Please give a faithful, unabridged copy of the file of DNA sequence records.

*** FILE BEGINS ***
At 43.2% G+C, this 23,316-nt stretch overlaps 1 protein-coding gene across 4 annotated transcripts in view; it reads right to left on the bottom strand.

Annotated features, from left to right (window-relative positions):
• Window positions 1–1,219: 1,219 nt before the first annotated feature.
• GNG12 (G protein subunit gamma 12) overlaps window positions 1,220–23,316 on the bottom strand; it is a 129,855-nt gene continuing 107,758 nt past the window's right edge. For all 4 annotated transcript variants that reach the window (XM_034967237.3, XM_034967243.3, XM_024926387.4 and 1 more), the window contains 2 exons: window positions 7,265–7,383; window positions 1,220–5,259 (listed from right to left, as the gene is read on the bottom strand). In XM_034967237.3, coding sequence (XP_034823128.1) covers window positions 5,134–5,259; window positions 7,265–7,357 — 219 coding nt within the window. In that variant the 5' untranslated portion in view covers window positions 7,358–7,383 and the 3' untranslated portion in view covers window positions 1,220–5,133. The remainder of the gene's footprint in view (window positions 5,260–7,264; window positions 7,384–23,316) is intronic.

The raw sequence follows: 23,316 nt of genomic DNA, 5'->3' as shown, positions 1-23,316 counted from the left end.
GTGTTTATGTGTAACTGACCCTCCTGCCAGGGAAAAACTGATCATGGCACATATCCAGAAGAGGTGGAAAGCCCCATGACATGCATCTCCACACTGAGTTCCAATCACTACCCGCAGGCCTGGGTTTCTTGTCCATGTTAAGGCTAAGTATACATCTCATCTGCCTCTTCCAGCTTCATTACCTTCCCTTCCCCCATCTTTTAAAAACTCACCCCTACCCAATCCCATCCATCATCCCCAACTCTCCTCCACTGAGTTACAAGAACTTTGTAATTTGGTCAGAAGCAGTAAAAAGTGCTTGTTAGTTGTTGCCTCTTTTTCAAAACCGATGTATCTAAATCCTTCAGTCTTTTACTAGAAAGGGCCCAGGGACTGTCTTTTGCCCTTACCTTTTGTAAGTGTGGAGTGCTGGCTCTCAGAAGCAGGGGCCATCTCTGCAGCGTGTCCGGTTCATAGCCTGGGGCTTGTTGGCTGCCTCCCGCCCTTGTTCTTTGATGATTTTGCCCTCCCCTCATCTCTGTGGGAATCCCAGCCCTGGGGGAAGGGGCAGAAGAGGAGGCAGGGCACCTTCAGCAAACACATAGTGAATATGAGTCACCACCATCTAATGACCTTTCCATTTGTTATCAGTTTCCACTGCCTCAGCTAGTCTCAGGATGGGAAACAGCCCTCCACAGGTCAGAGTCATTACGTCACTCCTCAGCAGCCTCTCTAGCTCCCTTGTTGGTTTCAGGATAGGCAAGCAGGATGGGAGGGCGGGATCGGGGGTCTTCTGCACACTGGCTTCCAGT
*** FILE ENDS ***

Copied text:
At 43.2% G+C, this 23,316-nt stretch overlaps 1 protein-coding gene across 4 annotated transcripts in view; it reads right to left on the bottom strand.

Annotated features, from left to right (window-relative positions):
• Window positions 1–1,219: 1,219 nt before the first annotated feature.
• GNG12 (G protein subunit gamma 12) overlaps window positions 1,220–23,316 on the bottom strand; it is a 129,855-nt gene continuing 107,758 nt past the window's right edge. For all 4 annotated transcript variants that reach the window (XM_034967237.3, XM_034967243.3, XM_024926387.4 and 1 more), the window contains 2 exons: window positions 7,265–7,383; window positions 1,220–5,259 (listed from right to left, as the gene is read on the bottom strand). In XM_034967237.3, coding sequence (XP_034823128.1) covers window positions 5,134–5,259; window positions 7,265–7,357 — 219 coding nt within the window. In that variant the 5' untranslated portion in view covers window positions 7,358–7,383 and the 3' untranslated portion in view covers window positions 1,220–5,133. The remainder of the gene's footprint in view (window positions 5,260–7,264; window positions 7,384–23,316) is intronic.

The raw sequence follows: 23,316 nt of genomic DNA, 5'->3' as shown, positions 1-23,316 counted from the left end.
GTGTTTATGTGTAACTGACCCTCCTGCCAGGGAAAAACTGATCATGGCACATATCCAGAAGAGGTGGAAAGCCCCATGACATGCATCTCCACACTGAGTTCCAATCACTACCCGCAGGCCTGGGTTTCTTGTCCATGTTAAGGCTAAGTATACATCTCATCTGCCTCTTCCAGCTTCATTACCTTCCCTTCCCCCATCTTTTAAAAACTCACCCCTACCCAATCCCATCCATCATCCCCAACTCTCCTCCACTGAGTTACAAGAACTTTGTAATTTGGTCAGAAGCAGTAAAAAGTGCTTGTTAGTTGTTGCCTCTTTTTCAAAACCGATGTATCTAAATCCTTCAGTCTTTTACTAGAAAGGGCCCAGGGACTGTCTTTTGCCCTTACCTTTTGTAAGTGTGGAGTGCTGGCTCTCAGAAGCAGGGGCCATCTCTGCAGCGTGTCCGGTTCATAGCCTGGGGCTTGTTGGCTGCCTCCCGCCCTTGTTCTTTGATGATTTTGCCCTCCCCTCATCTCTGTGGGAATCCCAGCCCTGGGGGAAGGGGCAGAAGAGGAGGCAGGGCACCTTCAGCAAACACATAGTGAATATGAGTCACCACCATCTAATGACCTTTCCATTTGTTATCAGTTTCCACTGCCTCAGCTAGTCTCAGGATGGGAAACAGCCCTCCACAGGTCAGAGTCATTACGTCACTCCTCAGCAGCCTCTCTAGCTCCCTTGTTGGTTTCAGGATAGGCAAGCAGGATGGGAGGGCGGGATCGGGGGTCTTCTGCACACTGGCTTCCAGT